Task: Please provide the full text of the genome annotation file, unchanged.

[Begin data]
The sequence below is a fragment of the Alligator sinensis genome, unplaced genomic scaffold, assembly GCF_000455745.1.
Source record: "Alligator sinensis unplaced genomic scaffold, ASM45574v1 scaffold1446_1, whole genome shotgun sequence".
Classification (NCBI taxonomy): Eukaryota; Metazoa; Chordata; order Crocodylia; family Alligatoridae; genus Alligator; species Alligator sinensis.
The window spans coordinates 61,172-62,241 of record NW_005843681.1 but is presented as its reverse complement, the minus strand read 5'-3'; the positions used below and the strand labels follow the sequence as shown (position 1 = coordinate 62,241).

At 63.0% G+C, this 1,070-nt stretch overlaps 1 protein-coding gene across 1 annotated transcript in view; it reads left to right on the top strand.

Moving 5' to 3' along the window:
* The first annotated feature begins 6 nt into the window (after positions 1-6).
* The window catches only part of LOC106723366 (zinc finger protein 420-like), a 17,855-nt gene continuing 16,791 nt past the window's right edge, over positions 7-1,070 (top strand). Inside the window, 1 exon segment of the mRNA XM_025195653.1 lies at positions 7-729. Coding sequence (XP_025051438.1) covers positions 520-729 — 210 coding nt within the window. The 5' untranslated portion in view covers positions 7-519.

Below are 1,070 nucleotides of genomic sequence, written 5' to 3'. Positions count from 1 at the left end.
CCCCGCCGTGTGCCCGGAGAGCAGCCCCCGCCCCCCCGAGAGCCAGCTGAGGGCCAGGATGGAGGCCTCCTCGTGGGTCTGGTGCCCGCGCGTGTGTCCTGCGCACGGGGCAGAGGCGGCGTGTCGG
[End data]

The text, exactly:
The sequence below is a fragment of the Alligator sinensis genome, unplaced genomic scaffold, assembly GCF_000455745.1.
Source record: "Alligator sinensis unplaced genomic scaffold, ASM45574v1 scaffold1446_1, whole genome shotgun sequence".
Classification (NCBI taxonomy): Eukaryota; Metazoa; Chordata; order Crocodylia; family Alligatoridae; genus Alligator; species Alligator sinensis.
The window spans coordinates 61,172-62,241 of record NW_005843681.1 but is presented as its reverse complement, the minus strand read 5'-3'; the positions used below and the strand labels follow the sequence as shown (position 1 = coordinate 62,241).

At 63.0% G+C, this 1,070-nt stretch overlaps 1 protein-coding gene across 1 annotated transcript in view; it reads left to right on the top strand.

Moving 5' to 3' along the window:
* The first annotated feature begins 6 nt into the window (after positions 1-6).
* The window catches only part of LOC106723366 (zinc finger protein 420-like), a 17,855-nt gene continuing 16,791 nt past the window's right edge, over positions 7-1,070 (top strand). Inside the window, 1 exon segment of the mRNA XM_025195653.1 lies at positions 7-729. Coding sequence (XP_025051438.1) covers positions 520-729 — 210 coding nt within the window. The 5' untranslated portion in view covers positions 7-519.

Below are 1,070 nucleotides of genomic sequence, written 5' to 3'. Positions count from 1 at the left end.
CCCCGCCGTGTGCCCGGAGAGCAGCCCCCGCCCCCCCGAGAGCCAGCTGAGGGCCAGGATGGAGGCCTCCTCGTGGGTCTGGTGCCCGCGCGTGTGTCCTGCGCACGGGGCAGAGGCGGCGTGTCGG